Kuwait’s constitutional court dissolved parliament on Sunday and called for fresh elections under a voting system rejected by the opposition, a move that could bring more volatility to a Gulf Arab state hit by extraordinary street protests last year.
Kuwait’s ruler made a televised plea for citizens to accept the changes to the voting rules, asking them to reject “the voices of chaos”.
“I accept…the ruling of the Constitutional Court regardless of its content, and I call on all citizens to respect it and abide by it,” Emir Sheikh Sabah al-Ahmed al-Sabah said in a special broadcast on state television.
The opposition lost its legal fight to undo changes to the voting system which it sees as making it more difficult to form alliances in a country that bans political parties.
Those changes sparked last year’s demonstrations by liberals, Islamists, nationalists and youth activists, which were unusual both for their size and for the direct challenge to the emir’s policies voiced by marchers.
“This verdict today is the worst decision,” former opposition MP Waleed Tabtabie, a Salafi Islamist, wrote on Twitter to his 390,000 followers.
Opposition politicians boycotted the last election in December and have said they would boycott the next one unless the changes to the voting system were reversed. The court threw out the opposition challenges and ordered a new vote under the new system, which must take place within two months.
Kuwait’s parliament gives its people greater say than in the other tightly-controlled Arab monarchies of the Gulf, although the emir still has the final word in state matters, with members of his ruling Al-Sabah family occupying the top posts.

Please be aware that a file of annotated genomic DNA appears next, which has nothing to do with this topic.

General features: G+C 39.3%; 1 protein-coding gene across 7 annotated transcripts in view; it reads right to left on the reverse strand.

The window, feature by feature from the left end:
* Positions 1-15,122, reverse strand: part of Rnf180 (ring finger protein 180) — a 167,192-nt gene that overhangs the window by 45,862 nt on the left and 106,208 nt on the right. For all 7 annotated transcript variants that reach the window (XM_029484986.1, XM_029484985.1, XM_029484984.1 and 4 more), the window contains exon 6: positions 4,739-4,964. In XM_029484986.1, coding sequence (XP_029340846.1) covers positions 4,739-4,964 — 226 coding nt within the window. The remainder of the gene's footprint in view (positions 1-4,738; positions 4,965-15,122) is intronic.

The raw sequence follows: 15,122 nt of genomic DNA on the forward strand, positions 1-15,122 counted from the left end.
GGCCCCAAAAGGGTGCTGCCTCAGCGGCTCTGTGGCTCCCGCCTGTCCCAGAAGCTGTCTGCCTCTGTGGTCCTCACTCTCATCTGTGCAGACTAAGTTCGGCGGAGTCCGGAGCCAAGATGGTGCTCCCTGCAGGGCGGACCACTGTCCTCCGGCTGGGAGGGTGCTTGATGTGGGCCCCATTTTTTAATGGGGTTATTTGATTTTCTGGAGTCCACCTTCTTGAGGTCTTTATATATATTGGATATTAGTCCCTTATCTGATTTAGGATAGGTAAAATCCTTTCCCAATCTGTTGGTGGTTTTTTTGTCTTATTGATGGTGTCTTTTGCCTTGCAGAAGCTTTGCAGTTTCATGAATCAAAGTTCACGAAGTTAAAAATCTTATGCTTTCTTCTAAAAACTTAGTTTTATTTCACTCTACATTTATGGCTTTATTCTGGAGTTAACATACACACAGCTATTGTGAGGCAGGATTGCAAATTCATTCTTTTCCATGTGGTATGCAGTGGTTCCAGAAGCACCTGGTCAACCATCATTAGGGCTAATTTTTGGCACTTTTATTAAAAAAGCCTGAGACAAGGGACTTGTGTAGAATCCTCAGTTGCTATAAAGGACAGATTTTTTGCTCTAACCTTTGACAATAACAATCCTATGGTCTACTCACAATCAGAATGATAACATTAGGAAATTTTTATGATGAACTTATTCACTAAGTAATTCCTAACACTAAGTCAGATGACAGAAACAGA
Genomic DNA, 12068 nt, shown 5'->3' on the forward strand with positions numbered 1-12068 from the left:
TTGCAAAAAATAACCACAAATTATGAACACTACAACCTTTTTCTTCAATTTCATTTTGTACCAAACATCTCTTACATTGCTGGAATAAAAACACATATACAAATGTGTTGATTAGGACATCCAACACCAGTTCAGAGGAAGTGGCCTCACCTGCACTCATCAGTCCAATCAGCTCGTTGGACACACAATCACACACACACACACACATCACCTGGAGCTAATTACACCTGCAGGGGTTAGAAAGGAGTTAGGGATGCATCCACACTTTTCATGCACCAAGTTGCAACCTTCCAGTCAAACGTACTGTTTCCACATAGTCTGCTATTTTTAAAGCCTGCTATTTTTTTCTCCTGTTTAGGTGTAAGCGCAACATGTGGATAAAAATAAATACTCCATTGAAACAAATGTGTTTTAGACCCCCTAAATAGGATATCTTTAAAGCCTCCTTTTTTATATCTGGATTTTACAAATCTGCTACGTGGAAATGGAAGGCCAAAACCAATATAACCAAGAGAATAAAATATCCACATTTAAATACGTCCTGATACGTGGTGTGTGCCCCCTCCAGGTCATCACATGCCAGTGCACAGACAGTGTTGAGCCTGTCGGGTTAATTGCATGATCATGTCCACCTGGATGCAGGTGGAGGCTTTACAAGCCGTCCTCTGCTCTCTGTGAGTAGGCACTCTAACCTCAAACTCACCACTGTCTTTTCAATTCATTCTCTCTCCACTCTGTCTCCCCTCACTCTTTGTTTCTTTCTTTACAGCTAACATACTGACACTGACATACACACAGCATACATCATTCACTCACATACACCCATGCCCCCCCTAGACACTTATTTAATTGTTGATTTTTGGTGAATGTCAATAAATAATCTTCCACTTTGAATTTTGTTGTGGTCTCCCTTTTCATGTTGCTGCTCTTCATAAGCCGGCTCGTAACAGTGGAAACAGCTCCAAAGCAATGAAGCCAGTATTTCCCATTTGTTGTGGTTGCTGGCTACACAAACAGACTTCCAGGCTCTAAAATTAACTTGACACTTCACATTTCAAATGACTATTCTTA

Under the old system, voters were allowed to cast ballots for up to four candidates, which the opposition said allowed alliances that partly made up for the absence of political parties. The new voting system allows votes for only a single candidate, which the opposition says makes alliances difficult.
The new election will be the sixth since 2006. Political upheaval has held up economic development and reforms.
The new voting rules were decreed by the emir using emergency powers six weeks before December’s poll. The opposition challenged the constitutionality of that decree, but in Sunday’s ruling the court found that it was valid.
The court found a separate technical flaw in the process leading up to the election, requiring a new vote to be held.
Last year’s changes to the voting system triggered a wider debate about the executive powers of the hereditary emir.
Kuwait has the most democratic system in the six-nation Gulf Cooperation Council thanks to a parliament with legislative powers and the ability to hold government ministers to account.
The emir is described as immune and inviolable in the constitution and dozens of Kuwaitis have been charged with insulting him, mainly on social media.
The 84-year-old emir, who has ruled the country since 2006, also warned Kuwaitis against sectarianism, an apparent reference to an unrelated demonstration outside the Lebanese Embassy last week against Lebanese Shi’ite militia Hezbollah’s involvement in the Syrian conflict.
Recent events could “lure the fire of fanaticism and extremism,” he said. Kuwait has a Sunni majority and Shi’ite minority, and authorities are wary of sectarian violence in the region.